An embodiment of the present invention relates to a ceramic packing element comprising a continuous peripheral wall disposed between and terminating at a first end and a second end. The peripheral wall surrounds a passageway through the element. The passageway comprises at least one interaction zone and at least one flow through zone. Each zone is disposed through the element and each zone has a known cross sectional surface area. The element's ratio of total surface area of the interaction zone to total surface area of the flow through zone is from 1:0.5 to 1:3.

Another embodiment of the present invention relates to a ceramic packing element comprising a continuous peripheral wall disposed between a first end, a second end and surrounding a passageway through the element. The peripheral wall comprises an interior surface, an exterior surface, a first end surface and a second end surface. The passageway defines a first opening in the element's first end and a second opening in the element's second end. At least one interior wall extends radially from the peripheral wall's interior surface into the passageway. The interior wall comprises an interior surface, a first end surface and a second end surface. The element has a cross sectional surface area equivalent to the surface area of the first end. The cross sectional surface area comprises an open face surface area equivalent to the area of the first opening in the first end. The open face surface area comprises an interaction zone and a flow through zone. The interaction zone resides within 2 mm of an interior surface of the peripheral wall or the interior wall. The interaction zone occupies between 45% and 70% of the open face surface area and the flow through zone occupies the portion of the open face surface area not occupied by the interaction zone.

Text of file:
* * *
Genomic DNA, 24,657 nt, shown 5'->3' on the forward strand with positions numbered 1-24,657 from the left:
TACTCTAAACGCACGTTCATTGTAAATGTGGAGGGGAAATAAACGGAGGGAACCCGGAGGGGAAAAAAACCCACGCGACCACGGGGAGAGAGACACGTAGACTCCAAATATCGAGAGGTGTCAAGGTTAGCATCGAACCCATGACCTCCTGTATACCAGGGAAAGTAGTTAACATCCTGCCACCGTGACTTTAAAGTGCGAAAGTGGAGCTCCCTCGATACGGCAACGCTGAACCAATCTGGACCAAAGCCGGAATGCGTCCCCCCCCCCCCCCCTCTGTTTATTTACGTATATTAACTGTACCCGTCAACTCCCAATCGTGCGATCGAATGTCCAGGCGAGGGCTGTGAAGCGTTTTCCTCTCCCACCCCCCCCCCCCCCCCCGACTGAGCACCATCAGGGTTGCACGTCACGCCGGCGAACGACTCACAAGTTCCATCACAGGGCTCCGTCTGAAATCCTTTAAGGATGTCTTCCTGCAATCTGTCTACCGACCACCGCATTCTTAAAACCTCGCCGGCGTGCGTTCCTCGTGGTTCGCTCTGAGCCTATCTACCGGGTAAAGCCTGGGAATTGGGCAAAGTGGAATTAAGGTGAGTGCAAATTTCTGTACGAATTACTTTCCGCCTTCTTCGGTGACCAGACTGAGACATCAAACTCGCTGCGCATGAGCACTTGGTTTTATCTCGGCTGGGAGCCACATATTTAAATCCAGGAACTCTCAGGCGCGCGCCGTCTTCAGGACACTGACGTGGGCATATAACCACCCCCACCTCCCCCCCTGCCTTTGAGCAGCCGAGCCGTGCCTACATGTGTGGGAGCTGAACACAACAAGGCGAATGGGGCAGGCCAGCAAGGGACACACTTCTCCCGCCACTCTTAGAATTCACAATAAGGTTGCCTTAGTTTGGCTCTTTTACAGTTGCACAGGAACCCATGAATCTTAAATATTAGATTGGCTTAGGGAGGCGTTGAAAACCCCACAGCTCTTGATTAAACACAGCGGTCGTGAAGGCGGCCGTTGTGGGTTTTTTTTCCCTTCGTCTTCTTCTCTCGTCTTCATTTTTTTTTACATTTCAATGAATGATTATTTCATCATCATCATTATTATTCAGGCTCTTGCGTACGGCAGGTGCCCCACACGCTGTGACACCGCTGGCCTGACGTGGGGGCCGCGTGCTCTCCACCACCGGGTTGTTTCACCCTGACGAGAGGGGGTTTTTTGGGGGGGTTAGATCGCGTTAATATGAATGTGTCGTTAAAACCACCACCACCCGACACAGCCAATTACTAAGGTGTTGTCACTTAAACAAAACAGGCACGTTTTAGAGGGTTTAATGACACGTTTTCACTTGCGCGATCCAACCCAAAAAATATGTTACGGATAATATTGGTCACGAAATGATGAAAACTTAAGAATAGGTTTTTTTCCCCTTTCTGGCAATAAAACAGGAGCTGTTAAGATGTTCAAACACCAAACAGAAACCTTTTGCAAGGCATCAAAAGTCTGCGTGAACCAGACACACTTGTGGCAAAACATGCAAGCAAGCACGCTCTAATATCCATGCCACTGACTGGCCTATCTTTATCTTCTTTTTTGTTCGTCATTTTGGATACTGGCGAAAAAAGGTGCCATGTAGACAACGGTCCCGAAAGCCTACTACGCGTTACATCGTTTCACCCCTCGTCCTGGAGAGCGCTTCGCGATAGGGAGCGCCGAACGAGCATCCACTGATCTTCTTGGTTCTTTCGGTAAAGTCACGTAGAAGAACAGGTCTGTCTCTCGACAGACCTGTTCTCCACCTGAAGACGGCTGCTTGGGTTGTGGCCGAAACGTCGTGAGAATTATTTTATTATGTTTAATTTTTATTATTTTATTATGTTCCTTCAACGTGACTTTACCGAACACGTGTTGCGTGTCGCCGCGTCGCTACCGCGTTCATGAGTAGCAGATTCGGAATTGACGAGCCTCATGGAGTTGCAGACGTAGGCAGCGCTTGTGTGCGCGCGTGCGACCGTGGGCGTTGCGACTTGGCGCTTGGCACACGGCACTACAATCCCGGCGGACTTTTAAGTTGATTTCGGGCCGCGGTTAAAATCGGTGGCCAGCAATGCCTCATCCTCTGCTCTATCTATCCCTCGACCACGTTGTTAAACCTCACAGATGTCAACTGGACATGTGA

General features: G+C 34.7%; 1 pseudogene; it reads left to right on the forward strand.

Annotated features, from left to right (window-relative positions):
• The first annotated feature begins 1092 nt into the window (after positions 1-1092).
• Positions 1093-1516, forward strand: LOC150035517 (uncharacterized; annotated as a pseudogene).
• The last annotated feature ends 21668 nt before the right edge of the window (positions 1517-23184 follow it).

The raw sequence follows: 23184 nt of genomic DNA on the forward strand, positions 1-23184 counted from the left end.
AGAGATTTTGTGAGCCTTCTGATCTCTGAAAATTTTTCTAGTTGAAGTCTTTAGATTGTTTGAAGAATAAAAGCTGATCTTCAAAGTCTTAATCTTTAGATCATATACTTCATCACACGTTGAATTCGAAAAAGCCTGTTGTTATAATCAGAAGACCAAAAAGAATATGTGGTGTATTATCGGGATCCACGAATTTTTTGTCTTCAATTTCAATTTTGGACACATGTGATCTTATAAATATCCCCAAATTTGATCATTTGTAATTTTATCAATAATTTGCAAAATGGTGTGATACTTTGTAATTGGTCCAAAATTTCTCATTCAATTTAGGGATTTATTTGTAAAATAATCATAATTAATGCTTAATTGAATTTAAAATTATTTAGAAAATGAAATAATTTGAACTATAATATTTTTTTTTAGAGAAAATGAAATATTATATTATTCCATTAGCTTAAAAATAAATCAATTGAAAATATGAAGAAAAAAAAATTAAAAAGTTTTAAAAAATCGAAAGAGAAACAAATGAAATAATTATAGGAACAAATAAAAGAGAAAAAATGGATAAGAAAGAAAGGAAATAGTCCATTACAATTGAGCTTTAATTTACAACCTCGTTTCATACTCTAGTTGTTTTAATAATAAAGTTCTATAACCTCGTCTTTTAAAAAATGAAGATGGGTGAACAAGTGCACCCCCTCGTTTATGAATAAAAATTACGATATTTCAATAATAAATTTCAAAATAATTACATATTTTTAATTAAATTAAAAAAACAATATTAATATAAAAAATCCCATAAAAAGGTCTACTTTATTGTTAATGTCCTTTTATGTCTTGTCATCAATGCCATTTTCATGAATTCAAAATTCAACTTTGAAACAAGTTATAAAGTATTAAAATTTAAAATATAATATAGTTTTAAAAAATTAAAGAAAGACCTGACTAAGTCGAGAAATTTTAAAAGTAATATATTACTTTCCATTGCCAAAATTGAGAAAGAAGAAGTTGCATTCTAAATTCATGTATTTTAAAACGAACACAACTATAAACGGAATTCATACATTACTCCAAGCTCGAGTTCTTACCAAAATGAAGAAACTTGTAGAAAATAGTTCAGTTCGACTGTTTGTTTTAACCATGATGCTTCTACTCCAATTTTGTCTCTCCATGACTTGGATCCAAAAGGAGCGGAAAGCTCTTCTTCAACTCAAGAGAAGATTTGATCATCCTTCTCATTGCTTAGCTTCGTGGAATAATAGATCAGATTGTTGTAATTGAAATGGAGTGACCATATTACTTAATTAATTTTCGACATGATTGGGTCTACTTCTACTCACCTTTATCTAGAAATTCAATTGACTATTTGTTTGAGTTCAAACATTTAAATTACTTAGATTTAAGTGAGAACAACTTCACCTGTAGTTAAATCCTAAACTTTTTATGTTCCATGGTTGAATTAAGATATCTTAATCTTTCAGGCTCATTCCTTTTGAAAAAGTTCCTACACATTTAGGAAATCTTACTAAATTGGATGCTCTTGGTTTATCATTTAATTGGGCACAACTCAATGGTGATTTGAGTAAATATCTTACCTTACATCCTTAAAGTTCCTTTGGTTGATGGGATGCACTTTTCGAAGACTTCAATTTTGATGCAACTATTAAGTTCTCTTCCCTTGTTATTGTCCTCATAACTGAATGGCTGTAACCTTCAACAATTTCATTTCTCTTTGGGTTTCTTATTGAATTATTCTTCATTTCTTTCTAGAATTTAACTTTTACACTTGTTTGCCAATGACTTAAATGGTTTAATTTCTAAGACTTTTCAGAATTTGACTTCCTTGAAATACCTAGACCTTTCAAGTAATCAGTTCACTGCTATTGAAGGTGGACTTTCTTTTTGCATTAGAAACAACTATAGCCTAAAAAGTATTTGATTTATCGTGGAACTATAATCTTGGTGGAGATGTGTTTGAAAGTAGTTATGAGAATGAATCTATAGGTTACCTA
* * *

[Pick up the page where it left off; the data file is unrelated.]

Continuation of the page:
Another embodiment of the present invention relates to a vessel comprising a plurality of randomly packed ceramic packing elements, a first fluid flowing into the vessel and a second fluid flowing into the vessel. The first fluid contacts the packing elements and forms a thin layer thereon. The second fluid contacts the layer and interacts with the layer thereby forming a reaction product. The majority of the packing elements each comprise a continuous peripheral wall disposed between a first end and a second end. The peripheral wall surrounds at least one interaction zone and at least one flow through zone. Each zone is disposed through the element and has a surface area. The element's ratio of total surface area of the interaction zone to total surface area of the flow through zone is from 1:0.5 to 1:3.

BRIEF DESCRIPTION OF THE DRAWINGS

FIG. 1 is a cross sectional view of a chemical apparatus;

FIG. 2 is a cross sectional view of commercially available structured ceramic media for use in a mass transfer reactor;

FIG. 3A shows a perspective view of a first embodiment of the present invention;

FIGS. 3B, 3C and 3D are cross sectional views of the embodiment shown in FIG. 3A;

FIG. 4 shows a perspective view of a second embodiment of the present invention; and

FIG. 5 shows a perspective view of a third embodiment of the present invention.

DETAILED DESCRIPTION

As used herein, the phrase “chemical processing apparatus” is intended to describe equipment, such as tanks, burners, combustion chambers, piping, etc., that receives one or more raw materials and then chemically and/or physically converts it to one or more end products that are discharged from the apparatus. The conversion may involve desorption or absorption, a physical change (e.g., liquid to gas) to the raw material's state of matter and/or an increase or decrease in the temperature of the raw material. Chemical reactors are widely used in chemical manufacturing industries for a variety of purposes and are considered to be a subset of the phrase chemical processing apparatus.

The phrase “mass transfer”, when used herein, may be defined as the technology for moving one species in a mixture relative to another, and it consists basically of two types of operations: separation of components from each other or mixing them together. The mixture, which may be referred to herein as a fluid, may be a gas or a liquid.